Many Chicago drivers feel victimized by the level of parking enforcement in the city and the seemingly increasing amount of parking tickets being issued.
But recently, it seems that some ticketed drivers are falling prey to a parking ticket payment scam outside Department of Revenue payment centers.
The hustle goes like this. Motorists coming into one of five city payment centers to pay their parking tickets are approached by con artists outside the center, usually in the parking lot according to the DOR. Since City Hall the payment center located at the Central Hearing Facility don’t have parking lots, this scam is most likely occurring outside the Addison St., South Kedzie or 95th St. locations.
The con men claim to be city or DOR employees or just have inside access to city databases and, by paying them for a fraction of what the motorist owes in cash, they can make violations disappear.
Drivers thinking their getting over on the city, are actually being conned out of their hard earned money and will still have their parking tickets to pay.
“These criminals are not City employees and have no access to adjust City records,” says DOR spokesperson Ed Walsh via e-mail. “Customers are warned not to give these criminals any money. The amounts owed the city will not be adjusted in any way and will remain fully due. While these incidents have been rare, customers who are approached regarding this scam should immediately call 911.”
Of course, like the old adage goes, “if it’s too good to be true…”
Do not fall for this scheme. Always make payments inside a facility where you can get a receipt as proof of payment. Report any suspicious behavior to 911.
Make sure you put some extra quarters in your pocket Monday morning.
Because the waiting is over, and Chicago’s parking meters will begin charging more starting January 4th, according to Chicago Parking Meters, LLC.
Downtown meters, which currently charge $3.50 per hour will increase 75 cents to $4.25 per hour. In areas like the Gold Coast and Lincoln Park or areas just outside of downtown, meters which are currently $2.00 per hour will go up 50 cents to $2.50 per hour. And in all other areas, where meters currently charging $1.00 an hour, will now be $1.25 per hour.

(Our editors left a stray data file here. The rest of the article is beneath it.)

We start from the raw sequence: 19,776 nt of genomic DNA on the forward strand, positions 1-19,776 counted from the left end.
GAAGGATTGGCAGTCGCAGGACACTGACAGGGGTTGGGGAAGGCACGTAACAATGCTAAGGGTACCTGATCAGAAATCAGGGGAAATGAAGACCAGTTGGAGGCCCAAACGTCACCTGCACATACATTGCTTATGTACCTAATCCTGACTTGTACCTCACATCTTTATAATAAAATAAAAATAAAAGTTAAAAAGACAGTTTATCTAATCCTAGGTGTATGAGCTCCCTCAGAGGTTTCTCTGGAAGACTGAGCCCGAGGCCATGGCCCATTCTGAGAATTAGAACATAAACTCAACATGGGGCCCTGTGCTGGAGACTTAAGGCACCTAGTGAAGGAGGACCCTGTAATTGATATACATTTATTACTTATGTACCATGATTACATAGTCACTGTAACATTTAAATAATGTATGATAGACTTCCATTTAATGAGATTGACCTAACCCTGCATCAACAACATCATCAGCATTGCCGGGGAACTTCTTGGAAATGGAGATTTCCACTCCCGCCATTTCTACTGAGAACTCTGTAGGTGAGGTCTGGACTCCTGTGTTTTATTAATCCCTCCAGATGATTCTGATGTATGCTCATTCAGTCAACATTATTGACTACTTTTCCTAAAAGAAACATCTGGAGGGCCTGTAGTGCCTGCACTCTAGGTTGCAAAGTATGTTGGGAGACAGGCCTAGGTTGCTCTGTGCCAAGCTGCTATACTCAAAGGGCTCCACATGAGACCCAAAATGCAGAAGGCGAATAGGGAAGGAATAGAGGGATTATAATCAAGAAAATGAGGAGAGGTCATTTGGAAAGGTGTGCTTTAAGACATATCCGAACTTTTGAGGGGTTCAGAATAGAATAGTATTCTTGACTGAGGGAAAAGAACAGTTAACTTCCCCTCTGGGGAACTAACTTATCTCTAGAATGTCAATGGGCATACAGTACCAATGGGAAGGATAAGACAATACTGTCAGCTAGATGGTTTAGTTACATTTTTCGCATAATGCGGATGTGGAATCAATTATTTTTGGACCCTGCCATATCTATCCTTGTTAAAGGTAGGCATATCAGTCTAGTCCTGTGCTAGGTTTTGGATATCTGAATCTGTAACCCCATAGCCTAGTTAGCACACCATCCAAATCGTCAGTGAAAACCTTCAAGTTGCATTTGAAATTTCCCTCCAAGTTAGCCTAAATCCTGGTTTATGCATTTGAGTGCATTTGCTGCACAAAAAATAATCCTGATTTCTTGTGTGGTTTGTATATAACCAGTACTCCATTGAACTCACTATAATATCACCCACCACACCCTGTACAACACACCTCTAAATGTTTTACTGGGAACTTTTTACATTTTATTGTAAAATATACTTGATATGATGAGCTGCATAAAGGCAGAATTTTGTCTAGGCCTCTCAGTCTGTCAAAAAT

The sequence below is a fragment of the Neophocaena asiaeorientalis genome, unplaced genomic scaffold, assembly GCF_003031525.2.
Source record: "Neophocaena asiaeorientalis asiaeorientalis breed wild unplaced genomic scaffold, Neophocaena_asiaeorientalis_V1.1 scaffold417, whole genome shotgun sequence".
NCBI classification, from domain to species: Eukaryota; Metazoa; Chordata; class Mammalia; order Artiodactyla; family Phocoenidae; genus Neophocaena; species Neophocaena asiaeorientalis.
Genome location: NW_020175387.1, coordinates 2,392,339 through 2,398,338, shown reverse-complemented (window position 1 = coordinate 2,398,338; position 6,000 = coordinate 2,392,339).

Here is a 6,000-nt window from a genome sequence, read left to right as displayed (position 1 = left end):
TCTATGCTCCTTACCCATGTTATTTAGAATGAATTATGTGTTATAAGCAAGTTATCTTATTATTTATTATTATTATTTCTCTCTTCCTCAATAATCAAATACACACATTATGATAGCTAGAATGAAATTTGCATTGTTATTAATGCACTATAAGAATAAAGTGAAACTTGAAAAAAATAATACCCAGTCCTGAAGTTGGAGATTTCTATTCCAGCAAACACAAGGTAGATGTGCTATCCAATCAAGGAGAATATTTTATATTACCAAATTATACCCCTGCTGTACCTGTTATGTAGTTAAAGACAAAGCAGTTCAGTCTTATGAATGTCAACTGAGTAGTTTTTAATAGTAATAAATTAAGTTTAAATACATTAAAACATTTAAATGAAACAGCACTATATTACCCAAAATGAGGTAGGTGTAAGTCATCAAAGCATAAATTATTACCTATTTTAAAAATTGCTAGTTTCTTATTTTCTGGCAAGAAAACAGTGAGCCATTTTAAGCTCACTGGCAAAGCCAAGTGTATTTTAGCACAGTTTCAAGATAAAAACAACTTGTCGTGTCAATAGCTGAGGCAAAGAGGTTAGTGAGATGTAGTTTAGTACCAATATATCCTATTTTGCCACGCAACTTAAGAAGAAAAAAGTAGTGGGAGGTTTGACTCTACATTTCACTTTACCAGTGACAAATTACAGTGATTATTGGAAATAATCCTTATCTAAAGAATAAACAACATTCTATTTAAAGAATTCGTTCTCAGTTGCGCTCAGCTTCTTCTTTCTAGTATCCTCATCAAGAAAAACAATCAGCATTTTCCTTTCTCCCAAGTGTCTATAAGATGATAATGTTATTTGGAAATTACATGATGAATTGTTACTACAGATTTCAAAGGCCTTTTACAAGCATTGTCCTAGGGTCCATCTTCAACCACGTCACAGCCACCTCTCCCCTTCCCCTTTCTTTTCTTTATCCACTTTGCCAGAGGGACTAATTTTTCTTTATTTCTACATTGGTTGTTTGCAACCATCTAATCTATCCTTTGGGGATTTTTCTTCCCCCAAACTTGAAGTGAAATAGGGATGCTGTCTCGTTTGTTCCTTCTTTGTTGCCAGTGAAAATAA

While this increase is on average, a 25% increase, it’s a 500% increase 12 months ago when meter rates were substantially lower before the city leased it’s 36,000+ metered parking system to CPM for 75 years for $1.16 billion dollars in December 2008.
The concession contract calls for rate increases for the first five years of the agreement, with potential cost of living increase after that.
Expect that the city’s most expensive metered spots, located downtown in the central business district, will all be changed by the end of the day Monday.
LAZ Parking work crews, the operational partner for CPM, will have 10 teams of two people working outward into the neighborhoods over the course of the next week or so to complete the job as rapidly as possible.
While CPM publicly claims they will have all 4100+ pay boxes and 600 or so traditional single-space meters converted to reflect the new, higher rates by the end of the month, expect that this process should go much faster than that. Most, if not all meters should be changed by January 15th.
Although there may be some confusion in this transitional period, just make sure you read the rate information posted on all the pay boxes and meters. But also check the digital readout on the pay boxes and your meter receipt against the posted information to make sure you are paying the posted amount and/or don’t pay for enough time.
If there is a problem or discrepancy with a pay box or meter, contact the customer service hotline for CPM at 877-242-7901 or report the problem at the company’s website.
EDITOR’S NOTE: If you’re up early enough Monday morning (after 6:40 AM) you can catch the Parking Ticket Geek discussing the meter rate increases with Bob Sirott on WGN Radio 720 AM.